This new emphasis on exercise has also been taken up with gusto in private homes, and today’s well-toned purchasers at the top end of the market certainly expect far more than a cupboard under the stairs or a roll- down mat in the bedroom. Here too, a dedicated gym is increasingly something of a sine qua non.
In prime central London, digging down has become the conventional route to supply this. “It costs about £400 per sq ft to create a larger basement,” says Property Vision’s Scarisbrick, “and the extra space you gain is worth about £2,000-£3,000 per sq ft. Without proper daylight, however, it can’t be used for bedrooms, so a gym is an obvious addition.”
Leading international interior designer Katharine Pooley has found her private clients are using this newly colonised space in imaginative ways, quickly adopting the latest spa trends, such as a Vichy shower massage system and rasul mud treatments. (“We recently installed a stone‑lined room with tubs of mud and a mud fridge.”) In more expansive locations, the latest sought-after additions include a tennis court encircled with an automatic track to round up discarded balls.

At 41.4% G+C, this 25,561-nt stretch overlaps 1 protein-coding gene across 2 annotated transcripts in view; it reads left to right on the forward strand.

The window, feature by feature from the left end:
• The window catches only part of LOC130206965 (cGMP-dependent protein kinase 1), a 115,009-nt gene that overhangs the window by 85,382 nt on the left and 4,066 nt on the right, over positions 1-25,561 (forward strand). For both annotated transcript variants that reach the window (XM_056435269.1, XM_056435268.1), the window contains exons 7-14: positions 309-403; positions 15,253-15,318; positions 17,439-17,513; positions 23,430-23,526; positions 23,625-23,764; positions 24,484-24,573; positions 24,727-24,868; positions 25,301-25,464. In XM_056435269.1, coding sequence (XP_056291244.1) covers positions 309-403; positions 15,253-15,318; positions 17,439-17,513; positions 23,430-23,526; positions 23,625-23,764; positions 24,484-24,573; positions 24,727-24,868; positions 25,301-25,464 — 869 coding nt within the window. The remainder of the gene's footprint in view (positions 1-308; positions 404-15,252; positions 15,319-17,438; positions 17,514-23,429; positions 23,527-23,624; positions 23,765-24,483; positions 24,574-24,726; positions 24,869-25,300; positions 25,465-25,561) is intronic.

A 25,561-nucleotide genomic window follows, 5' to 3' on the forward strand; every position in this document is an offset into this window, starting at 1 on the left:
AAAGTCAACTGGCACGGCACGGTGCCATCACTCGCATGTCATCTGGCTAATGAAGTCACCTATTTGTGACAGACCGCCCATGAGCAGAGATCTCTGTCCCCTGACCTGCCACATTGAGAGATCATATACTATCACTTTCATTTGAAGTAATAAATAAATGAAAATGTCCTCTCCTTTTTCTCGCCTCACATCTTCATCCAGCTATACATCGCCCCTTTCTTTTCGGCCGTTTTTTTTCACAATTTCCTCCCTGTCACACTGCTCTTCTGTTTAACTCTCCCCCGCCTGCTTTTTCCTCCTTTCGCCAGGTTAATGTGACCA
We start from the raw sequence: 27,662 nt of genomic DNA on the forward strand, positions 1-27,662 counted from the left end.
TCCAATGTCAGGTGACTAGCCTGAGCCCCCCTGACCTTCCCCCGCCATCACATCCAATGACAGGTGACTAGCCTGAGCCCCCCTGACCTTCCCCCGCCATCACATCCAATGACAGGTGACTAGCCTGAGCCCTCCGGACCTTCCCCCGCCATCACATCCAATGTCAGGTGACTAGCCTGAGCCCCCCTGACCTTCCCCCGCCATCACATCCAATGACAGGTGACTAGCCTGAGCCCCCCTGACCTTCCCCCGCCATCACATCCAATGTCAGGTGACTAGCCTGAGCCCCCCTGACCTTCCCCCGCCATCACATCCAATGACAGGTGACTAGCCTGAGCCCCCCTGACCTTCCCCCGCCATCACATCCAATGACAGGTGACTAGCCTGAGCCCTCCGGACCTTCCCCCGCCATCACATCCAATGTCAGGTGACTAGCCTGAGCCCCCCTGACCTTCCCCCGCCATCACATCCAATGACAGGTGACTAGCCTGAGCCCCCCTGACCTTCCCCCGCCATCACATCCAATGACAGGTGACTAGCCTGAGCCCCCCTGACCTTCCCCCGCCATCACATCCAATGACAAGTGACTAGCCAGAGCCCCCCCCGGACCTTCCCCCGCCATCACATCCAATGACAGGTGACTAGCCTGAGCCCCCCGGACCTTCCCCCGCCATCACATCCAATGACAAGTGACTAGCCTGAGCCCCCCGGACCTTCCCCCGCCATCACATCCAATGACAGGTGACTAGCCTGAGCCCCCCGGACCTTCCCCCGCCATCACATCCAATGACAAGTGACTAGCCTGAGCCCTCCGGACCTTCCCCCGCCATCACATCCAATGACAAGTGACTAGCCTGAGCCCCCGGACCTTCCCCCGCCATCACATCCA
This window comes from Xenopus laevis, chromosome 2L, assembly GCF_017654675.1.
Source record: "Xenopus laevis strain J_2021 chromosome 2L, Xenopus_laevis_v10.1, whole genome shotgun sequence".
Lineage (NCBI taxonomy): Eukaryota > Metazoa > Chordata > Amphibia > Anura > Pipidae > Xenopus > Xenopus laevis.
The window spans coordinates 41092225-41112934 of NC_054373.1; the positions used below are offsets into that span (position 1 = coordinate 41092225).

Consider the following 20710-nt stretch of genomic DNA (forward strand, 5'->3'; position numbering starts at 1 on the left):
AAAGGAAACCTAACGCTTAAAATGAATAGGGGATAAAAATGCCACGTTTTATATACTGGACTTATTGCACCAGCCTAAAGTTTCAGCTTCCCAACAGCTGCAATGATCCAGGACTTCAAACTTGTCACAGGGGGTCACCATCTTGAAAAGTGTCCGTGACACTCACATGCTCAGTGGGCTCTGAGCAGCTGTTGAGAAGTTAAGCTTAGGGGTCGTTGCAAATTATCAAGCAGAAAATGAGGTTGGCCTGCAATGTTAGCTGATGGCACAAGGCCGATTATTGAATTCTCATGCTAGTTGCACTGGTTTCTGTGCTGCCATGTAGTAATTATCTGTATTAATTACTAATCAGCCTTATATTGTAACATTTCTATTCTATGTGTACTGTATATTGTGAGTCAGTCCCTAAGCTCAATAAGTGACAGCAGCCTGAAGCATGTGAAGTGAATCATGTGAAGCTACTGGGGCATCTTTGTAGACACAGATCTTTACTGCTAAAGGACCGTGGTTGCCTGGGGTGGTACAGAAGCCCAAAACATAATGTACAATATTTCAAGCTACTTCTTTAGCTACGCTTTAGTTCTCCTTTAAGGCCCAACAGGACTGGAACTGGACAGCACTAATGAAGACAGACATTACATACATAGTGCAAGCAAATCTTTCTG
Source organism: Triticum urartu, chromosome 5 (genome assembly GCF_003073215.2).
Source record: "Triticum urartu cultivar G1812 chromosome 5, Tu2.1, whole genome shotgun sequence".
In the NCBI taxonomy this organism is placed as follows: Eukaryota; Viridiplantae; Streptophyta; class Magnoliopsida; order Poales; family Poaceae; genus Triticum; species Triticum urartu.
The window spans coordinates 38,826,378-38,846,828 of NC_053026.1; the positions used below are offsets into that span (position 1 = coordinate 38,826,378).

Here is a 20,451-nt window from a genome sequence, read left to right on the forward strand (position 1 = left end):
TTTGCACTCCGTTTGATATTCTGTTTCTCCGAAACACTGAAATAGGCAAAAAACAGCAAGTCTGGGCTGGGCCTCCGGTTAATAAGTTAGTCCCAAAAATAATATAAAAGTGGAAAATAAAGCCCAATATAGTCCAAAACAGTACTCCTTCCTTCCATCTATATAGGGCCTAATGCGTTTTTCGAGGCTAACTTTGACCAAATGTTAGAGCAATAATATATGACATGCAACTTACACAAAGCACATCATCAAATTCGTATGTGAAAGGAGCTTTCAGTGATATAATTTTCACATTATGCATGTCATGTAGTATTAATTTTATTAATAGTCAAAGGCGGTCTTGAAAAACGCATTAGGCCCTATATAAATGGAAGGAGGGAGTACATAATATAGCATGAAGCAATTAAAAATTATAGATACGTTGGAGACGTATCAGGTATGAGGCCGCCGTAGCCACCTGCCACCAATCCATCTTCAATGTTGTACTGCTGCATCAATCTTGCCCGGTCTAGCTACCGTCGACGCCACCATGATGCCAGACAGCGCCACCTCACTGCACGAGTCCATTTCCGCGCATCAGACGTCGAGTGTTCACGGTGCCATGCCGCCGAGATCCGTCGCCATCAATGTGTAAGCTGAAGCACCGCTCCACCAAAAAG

Throughout the world, developers are also keeping well ahead of the game, with radical sporting angles to tempt those with unlimited choice. At the recently launched Jnan Amar, Ritz-Carlton’s hotel-cum-home offering in Marrakech, a polo club is the main attraction. Owners of the 85 branded residences (from £600,000 to £2m, through Knight Frank) will be able to enjoy not only encircling views of the Atlas Mountains and surrounding desert, but a ringside seat on the in-house polo club’s manicured lawns. And, if dashing about on horses gets a bit too strenuous, they will also be able to lounge by their private pool and spectate the world’s finest players at British Polo Day.
Health, of course, is not confined to perfecting the physical and there’s an increasing emphasis on mind and spirit. At Nirvana ($27.5m through Douglas Elliman), for example, a six-bedroom, eight-bathroom, oceanfront mansion in Palm Beach, buyers will find a Buddhist temple, Zen garden and meditation area. While on a somewhat more intimate scale, an inspiring three-bedroom “writer’s cottage” (£1.6m through Hamptons International) in London’s Wimbledon Village has foundations laid with gemstones, including diamond, amethyst and rose quartz, to endow it with “love, kindness, abundance and joy”.